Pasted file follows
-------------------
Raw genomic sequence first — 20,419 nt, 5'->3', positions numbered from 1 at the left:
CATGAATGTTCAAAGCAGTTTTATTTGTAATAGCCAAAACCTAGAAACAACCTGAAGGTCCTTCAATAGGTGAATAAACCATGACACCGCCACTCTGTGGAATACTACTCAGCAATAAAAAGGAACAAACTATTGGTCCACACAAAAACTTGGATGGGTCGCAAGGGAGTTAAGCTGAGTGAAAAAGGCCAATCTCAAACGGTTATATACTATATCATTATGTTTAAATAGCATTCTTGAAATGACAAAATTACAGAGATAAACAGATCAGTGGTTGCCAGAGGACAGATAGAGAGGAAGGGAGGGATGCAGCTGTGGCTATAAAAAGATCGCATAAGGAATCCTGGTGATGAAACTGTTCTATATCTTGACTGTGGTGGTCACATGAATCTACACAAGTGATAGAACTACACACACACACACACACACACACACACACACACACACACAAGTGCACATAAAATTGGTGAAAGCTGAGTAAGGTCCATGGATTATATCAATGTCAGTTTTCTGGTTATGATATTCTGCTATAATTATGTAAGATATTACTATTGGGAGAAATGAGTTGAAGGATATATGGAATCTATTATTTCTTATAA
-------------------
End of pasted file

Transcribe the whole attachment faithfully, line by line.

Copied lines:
Raw genomic sequence first — 20,419 nt, 5'->3', positions numbered from 1 at the left:
CATGAATGTTCAAAGCAGTTTTATTTGTAATAGCCAAAACCTAGAAACAACCTGAAGGTCCTTCAATAGGTGAATAAACCATGACACCGCCACTCTGTGGAATACTACTCAGCAATAAAAAGGAACAAACTATTGGTCCACACAAAAACTTGGATGGGTCGCAAGGGAGTTAAGCTGAGTGAAAAAGGCCAATCTCAAACGGTTATATACTATATCATTATGTTTAAATAGCATTCTTGAAATGACAAAATTACAGAGATAAACAGATCAGTGGTTGCCAGAGGACAGATAGAGAGGAAGGGAGGGATGCAGCTGTGGCTATAAAAAGATCGCATAAGGAATCCTGGTGATGAAACTGTTCTATATCTTGACTGTGGTGGTCACATGAATCTACACAAGTGATAGAACTACACACACACACACACACACACACACACACACACACACACAAGTGCACATAAAATTGGTGAAAGCTGAGTAAGGTCCATGGATTATATCAATGTCAGTTTTCTGGTTATGATATTCTGCTATAATTATGTAAGATATTACTATTGGGAGAAATGAGTTGAAGGATATATGGAATCTATTATTTCTTATAA